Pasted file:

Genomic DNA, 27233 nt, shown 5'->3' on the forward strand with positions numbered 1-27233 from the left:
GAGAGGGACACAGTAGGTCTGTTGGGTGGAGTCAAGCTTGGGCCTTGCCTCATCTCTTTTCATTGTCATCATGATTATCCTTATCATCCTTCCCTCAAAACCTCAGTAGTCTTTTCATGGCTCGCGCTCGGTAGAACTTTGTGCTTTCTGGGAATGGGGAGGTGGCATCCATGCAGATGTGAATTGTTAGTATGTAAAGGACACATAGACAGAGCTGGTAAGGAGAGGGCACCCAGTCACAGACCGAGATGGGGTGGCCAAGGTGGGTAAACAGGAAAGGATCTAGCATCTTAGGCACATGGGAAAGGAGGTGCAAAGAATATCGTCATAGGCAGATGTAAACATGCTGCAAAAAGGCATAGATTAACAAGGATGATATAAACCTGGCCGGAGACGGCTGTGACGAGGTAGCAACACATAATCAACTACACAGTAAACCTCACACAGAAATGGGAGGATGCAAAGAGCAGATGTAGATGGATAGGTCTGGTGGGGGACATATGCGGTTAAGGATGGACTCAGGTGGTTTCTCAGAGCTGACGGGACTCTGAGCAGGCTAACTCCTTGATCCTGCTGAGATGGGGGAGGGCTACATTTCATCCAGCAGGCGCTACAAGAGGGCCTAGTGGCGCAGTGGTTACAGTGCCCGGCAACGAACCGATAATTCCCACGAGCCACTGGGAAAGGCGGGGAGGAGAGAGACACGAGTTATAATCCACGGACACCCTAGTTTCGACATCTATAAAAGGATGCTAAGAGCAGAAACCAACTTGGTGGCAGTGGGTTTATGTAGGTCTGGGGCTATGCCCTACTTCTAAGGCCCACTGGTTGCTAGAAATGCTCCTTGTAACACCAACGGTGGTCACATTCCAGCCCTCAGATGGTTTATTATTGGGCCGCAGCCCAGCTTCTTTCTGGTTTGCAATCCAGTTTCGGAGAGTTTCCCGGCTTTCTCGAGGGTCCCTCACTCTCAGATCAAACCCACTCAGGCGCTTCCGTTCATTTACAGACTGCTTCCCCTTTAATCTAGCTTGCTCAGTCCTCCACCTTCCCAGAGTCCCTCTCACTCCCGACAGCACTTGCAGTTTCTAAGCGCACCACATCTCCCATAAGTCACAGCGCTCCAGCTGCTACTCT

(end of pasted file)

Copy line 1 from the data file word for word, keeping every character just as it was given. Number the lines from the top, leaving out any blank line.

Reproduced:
Genomic DNA, 27233 nt, shown 5'->3' on the forward strand with positions numbered 1-27233 from the left: